While October is when most of us shop for Halloween finery, event planners are on a year-round quest for costuming and attire that will bewitch all occasions to the nth degree.
Keep these sources in mind when conjuring up fantastical looks for sensational events:
Work Of Art
Body painting as costume is all the rage, and makeup artist Dorota Buczel is a master of the art. Buczel, the owner of Alchemy Center Makeup Art Studio and Boutique, has been the makeup magic behind gorgeous makeovers and incredible body art and airbrushing for special events, fashion spreads and media shoots for over a dozen years. An instructor with several top aesthetic schools, Buczel can assemble models and artistry for on-site event applications including mini-makeover pop-up stations at galas, interactive live bodypainting demonstrations, and theatrical transformations of cast and crew.
Theatrix Costume House offers the full masquerade monty with a one-stop shopping inventory that includes 50,000 rental pieces spanning fashion history from David and Goliath ancient to ’80s pop star must haves, magnificent wigs and accessories. Staffed with theatre and fashion savvy pros, Theatrix also makes to measure, working in era-proper fabrics to fit theme and budget specifications. An extensive makeup department is also home to the company’s new makeup school which includes a mobile team of artists specializing in everyday cosmetics, airbrushing and special fx prosthetics.
Tutus And Beyond
From pointe shoes to historical apparel, Malabar is a performing arts community institution. Along with dancewear and accessories, the company offers a rental collection of 30,000 items plus sells costumes including licensed wear and novelty looks, wigs, hats and theatrical makeup. The store’s opera department, which produces opera and stage attire for production companies across North America, is the source for many of Malabar’s detail-perfect period rental pieces.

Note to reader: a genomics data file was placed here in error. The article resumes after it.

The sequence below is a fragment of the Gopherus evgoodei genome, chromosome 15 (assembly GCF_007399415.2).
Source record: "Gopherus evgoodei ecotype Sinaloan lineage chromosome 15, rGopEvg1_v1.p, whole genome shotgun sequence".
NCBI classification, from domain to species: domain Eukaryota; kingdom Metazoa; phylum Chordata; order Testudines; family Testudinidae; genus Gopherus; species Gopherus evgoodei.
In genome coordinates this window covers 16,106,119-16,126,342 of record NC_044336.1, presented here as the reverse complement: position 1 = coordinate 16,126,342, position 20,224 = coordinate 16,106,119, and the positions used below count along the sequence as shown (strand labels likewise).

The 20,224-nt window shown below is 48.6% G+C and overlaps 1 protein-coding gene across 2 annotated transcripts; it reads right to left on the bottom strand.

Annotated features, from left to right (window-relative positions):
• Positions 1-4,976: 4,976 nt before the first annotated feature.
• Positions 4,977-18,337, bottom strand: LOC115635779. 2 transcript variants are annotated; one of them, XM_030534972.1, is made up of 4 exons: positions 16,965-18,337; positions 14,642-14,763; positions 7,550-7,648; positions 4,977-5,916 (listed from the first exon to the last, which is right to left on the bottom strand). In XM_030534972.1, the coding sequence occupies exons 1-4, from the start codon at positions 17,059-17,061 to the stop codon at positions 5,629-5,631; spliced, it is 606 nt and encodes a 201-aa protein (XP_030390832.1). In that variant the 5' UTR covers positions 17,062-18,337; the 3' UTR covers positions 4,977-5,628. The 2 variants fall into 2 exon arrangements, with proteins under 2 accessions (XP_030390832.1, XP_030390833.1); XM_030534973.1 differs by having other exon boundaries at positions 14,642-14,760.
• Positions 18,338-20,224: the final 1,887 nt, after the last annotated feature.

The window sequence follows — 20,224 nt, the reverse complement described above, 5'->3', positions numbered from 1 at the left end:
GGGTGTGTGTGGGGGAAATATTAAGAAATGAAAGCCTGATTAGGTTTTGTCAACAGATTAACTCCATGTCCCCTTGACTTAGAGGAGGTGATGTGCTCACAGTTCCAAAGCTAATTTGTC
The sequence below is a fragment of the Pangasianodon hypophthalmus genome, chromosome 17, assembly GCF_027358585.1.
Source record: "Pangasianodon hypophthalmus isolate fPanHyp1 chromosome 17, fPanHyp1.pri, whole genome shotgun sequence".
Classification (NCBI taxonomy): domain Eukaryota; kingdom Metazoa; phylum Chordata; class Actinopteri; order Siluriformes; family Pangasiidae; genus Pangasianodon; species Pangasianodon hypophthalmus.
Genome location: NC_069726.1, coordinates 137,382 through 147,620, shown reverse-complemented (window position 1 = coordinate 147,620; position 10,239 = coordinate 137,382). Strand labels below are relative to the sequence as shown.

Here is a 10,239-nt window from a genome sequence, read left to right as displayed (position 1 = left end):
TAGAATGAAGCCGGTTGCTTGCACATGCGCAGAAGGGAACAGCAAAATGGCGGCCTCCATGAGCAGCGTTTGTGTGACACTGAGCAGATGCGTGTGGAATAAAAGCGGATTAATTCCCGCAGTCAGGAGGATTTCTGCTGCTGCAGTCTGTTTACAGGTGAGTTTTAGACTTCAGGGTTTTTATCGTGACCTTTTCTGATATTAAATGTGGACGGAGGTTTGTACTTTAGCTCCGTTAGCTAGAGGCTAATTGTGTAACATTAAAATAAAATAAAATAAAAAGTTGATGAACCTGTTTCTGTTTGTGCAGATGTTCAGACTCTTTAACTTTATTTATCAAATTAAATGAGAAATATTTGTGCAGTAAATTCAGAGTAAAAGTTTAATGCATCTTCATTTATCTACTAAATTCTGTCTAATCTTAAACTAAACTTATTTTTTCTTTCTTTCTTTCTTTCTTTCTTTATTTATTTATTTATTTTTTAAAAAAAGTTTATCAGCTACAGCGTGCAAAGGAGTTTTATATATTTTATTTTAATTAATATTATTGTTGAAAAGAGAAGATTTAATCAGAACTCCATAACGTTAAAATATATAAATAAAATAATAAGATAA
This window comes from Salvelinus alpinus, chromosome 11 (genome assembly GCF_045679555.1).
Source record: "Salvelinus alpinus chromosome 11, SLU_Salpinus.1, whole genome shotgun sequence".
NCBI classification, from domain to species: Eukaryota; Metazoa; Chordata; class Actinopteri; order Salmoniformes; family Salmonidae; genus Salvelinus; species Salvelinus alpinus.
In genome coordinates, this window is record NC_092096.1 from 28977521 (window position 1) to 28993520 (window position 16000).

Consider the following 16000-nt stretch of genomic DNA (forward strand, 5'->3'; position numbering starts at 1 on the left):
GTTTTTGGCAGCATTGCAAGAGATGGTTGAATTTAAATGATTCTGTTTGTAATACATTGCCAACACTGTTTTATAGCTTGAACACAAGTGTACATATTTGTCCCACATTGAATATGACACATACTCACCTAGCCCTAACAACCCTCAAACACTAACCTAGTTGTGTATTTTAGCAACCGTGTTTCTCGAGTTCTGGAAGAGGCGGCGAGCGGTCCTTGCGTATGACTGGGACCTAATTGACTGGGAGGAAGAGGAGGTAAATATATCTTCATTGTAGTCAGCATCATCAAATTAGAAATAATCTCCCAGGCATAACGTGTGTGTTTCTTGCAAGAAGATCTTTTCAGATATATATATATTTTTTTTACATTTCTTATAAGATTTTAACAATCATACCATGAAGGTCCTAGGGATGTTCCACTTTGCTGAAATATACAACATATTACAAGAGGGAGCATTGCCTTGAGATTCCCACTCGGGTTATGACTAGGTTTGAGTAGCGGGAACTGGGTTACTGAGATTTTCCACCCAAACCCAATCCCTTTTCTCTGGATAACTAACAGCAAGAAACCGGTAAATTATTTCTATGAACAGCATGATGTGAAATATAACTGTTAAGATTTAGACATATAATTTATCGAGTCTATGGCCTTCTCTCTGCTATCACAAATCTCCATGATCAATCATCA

Costumes In The Bag
Come early October, a giant air balloon ghoul undulates from atop Amazing Party & Costume’s roof serving as a beacon to all Halloween lovers that its horror-propped aisles are ready for browsing. The store sells a huge selection of costumes, ranging from affordable one-night-only looks and accessories to a fab inventory of investment-worthy A-Z outfits. Halloween aside, the family-run shop maintains a year-round costume collection and is able to special order or research industry connections for unique requests.
Hhmmm … now to what use could events put sculpted Captain America-style leather motorcycle suits, complete with six-pack body armour abs, to work? At the very least, we think superhero gear makes for magnificent eye candy! Under licence to studios such as Marvel and Disney, Toronto-based UD Replicas sells the buff made-to-order suits through its online site. Given enough lead time, the company’s owner-designer David Pea can also create a leather look exclusive to your brand or event.
Dress A Production
Working directly with the event and entertainment industry, Stop Tyme Productions not only supplies colourful, original costuming, imaginative customer service representative attire, and unusual props such as themed walking tables, but also the talent to fill them. In addition to creating custom branded attire and performance wear, the company also set designs, produces and choreographs shows and unique visual marketing.
Lydia Mason Designs is the birthplace of many a mascot, from lovable, huggable walkabout creatures to licensed entertainment characters such as SpongeBob and Dora The Explorer. The design and prop house makes every mascot from scratch, bringing characters and ideas to life based on event need, theme and logo. Engineered with cooling vests, fans, animatronics for moveable eyes and lips, the company will also store, clean and maintain mascots.
If Titanic, Great Gatsby or Mad Men themes are on your event-planning radar, check out Gadabout Vintage, an east-end vintage clothing boutique. Two floors house an ever-changing collection of estate-sourced mint-condition clothing, set decorations, props and curiosities dating from the late 1800s to the 1970s. With an excellent eye for “old,” owner Victoria Dinnick is a whiz at pulling era-perfect outfits together with accessories from the shop’s extensive jewelry, millinery and footwear collections. Clothing can be rented for prop-use only, purchased for wearing.